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I had the same happen to me during my first winter with my 2018 Montana 3121RL, and as others above have posted, it was a faulty sail switch. The sail switch is a safety feature, so that if the blower isn't working, you don't have fire in an enclosure with no airflow. But when the switch fails (or debris gets sucked in the return air duct and prevents the switch from moving freely), then you have no ignition.
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Old 09-10-2020, 09:20 AM   #9
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In our first winter in our Montana we went to Wally World and bought two stand up Lasko heaters.
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Old 09-10-2020, 10:40 AM   #10
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Quote:
Originally Posted by TLightning View Post
In our first winter in our Montana we went to Wally World and bought two stand up Lasko heaters.
Same here. We used to use a ceramic heater in our class C but the element kept clogging with dust so we went back to an old fashioned wire coil element "milk house" heater. Between it and the electric fireplace we stay toasty even down as 28 so far. We don't run electric heat at night, we set the furnace to catch at 60. As soon as we get up we turn the electric heat back on and use the furnace to get temps back up to 70. The electric heat has had no problem holding it in the 70's during the day.



We just got caught in the freak snow storm in Colorado Springs and our system has worked well.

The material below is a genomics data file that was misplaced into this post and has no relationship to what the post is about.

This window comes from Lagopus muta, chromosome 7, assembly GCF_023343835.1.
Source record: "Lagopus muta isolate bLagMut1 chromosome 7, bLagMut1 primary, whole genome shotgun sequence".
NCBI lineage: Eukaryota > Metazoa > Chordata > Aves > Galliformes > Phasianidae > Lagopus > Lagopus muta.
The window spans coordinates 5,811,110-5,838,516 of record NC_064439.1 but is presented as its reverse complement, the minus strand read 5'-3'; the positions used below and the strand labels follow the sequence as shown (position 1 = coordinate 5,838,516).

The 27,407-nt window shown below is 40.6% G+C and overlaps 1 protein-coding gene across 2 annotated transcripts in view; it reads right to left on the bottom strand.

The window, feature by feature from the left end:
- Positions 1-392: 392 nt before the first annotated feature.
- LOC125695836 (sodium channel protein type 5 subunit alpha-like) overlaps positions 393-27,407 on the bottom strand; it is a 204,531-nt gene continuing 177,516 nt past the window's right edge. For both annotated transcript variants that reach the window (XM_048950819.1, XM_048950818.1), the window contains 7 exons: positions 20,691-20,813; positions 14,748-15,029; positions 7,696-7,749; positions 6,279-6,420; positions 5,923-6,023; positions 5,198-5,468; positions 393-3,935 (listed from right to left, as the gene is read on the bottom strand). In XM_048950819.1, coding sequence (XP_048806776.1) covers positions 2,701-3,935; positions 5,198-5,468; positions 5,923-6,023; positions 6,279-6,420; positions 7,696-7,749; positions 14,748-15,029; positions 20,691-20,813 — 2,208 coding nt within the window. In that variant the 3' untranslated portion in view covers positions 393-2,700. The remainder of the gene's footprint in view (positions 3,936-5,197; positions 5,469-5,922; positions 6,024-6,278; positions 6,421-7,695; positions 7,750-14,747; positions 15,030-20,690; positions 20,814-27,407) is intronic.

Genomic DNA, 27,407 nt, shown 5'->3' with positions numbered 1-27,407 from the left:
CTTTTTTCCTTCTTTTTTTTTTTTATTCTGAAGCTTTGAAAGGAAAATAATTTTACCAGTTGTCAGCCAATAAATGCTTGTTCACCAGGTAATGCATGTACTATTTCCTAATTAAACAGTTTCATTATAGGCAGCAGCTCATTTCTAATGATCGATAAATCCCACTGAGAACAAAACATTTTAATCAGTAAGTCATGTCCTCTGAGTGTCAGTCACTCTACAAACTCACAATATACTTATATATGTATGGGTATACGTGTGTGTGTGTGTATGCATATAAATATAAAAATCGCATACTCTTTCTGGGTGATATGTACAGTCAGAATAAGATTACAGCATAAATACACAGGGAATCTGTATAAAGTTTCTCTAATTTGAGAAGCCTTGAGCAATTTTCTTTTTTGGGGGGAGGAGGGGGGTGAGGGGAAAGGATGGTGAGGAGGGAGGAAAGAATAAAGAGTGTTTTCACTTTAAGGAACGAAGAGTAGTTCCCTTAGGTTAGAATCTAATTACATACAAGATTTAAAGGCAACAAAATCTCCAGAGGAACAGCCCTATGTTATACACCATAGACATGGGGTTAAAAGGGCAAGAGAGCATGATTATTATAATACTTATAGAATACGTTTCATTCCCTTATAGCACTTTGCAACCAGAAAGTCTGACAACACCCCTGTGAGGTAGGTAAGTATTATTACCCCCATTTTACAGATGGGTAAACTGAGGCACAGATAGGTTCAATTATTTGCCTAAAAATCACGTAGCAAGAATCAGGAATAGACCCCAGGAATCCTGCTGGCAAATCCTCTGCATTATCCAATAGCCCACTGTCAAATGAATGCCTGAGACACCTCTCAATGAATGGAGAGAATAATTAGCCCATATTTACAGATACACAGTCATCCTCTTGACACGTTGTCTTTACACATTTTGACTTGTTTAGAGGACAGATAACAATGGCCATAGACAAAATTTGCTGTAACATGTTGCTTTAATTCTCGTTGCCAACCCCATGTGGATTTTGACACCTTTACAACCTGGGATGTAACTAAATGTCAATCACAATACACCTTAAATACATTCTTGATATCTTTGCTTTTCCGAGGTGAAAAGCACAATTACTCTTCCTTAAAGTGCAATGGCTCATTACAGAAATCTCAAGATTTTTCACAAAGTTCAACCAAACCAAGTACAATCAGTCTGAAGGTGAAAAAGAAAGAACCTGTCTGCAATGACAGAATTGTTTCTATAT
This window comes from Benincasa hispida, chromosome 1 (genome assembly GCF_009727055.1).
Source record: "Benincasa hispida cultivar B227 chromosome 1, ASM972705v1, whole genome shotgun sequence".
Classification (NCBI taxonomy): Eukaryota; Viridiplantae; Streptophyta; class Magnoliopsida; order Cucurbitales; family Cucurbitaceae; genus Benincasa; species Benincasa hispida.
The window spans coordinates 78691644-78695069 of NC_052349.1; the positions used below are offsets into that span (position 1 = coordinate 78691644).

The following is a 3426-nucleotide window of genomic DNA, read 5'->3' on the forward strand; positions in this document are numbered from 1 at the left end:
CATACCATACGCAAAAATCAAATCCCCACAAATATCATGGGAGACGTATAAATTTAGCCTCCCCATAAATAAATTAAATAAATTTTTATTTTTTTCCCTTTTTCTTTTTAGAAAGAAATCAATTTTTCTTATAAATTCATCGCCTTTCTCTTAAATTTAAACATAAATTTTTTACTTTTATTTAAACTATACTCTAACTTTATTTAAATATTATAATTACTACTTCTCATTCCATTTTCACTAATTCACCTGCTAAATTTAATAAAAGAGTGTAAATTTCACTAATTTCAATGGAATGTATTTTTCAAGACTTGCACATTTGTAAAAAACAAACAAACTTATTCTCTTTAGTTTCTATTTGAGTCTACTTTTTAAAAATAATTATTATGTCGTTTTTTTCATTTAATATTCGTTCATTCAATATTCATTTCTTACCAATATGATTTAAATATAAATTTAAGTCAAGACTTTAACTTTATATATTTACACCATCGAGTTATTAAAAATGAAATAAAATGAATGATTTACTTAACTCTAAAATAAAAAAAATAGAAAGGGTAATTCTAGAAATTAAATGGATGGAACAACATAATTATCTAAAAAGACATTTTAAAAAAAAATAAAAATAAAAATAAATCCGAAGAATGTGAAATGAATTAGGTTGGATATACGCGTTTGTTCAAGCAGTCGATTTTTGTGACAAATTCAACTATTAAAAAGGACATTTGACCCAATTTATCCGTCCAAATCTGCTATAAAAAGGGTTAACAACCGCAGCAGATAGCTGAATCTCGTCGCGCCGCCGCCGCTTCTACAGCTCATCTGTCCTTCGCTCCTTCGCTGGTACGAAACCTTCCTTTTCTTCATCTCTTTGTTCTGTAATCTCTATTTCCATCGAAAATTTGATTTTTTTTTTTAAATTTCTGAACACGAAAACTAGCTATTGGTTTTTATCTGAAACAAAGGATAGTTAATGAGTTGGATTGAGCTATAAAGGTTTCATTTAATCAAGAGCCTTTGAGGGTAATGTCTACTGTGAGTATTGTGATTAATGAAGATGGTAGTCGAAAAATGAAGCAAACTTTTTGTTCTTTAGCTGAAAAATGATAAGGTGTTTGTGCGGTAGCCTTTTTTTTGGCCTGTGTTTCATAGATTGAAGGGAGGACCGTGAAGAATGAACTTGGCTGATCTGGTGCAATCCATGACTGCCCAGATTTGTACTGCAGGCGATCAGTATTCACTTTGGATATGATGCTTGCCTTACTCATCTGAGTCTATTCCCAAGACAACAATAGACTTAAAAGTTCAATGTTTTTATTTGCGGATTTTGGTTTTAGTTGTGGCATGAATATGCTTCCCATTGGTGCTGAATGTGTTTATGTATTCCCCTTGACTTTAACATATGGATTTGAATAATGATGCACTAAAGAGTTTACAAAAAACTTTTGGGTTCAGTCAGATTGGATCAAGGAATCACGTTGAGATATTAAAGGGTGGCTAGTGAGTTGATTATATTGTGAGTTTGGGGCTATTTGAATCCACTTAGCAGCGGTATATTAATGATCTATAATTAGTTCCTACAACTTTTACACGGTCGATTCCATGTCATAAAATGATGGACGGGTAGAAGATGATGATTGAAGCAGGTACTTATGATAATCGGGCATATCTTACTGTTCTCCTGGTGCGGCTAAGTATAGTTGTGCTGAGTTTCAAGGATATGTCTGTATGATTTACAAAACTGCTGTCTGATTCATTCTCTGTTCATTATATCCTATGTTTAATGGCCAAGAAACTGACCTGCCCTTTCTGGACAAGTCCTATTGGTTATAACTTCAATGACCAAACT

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Old 10-14-2020, 02:51 PM   #11
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Prepping for winter here in Nevada (Fallon), so I've gotten a couple of space heaters on timers. Working perfectly so far. They kick on about 4 am so it's toasty by 5.


A little concerned about pipes underneath the unit, so I'm looking at an insulated fabric skirt with perhaps a small space heater underneath for really cold weather. If anyone reads this and has a line on how to do this, please let me know. Otherwise, going on to the interwebs for research.
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Old 10-15-2020, 07:34 AM   #12
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Pipes is the #1 priority

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Originally Posted by decarteaux View Post
Prepping for winter here in Nevada (Fallon), so I've gotten a couple of space heaters on timers. Working perfectly so far. They kick on about 4 am so it's toasty by 5.


A little concerned about pipes underneath the unit, so I'm looking at an insulated fabric skirt with perhaps a small space heater underneath for really cold weather. If anyone reads this and has a line on how to do this, please let me know. Otherwise, going on to the interwebs for research.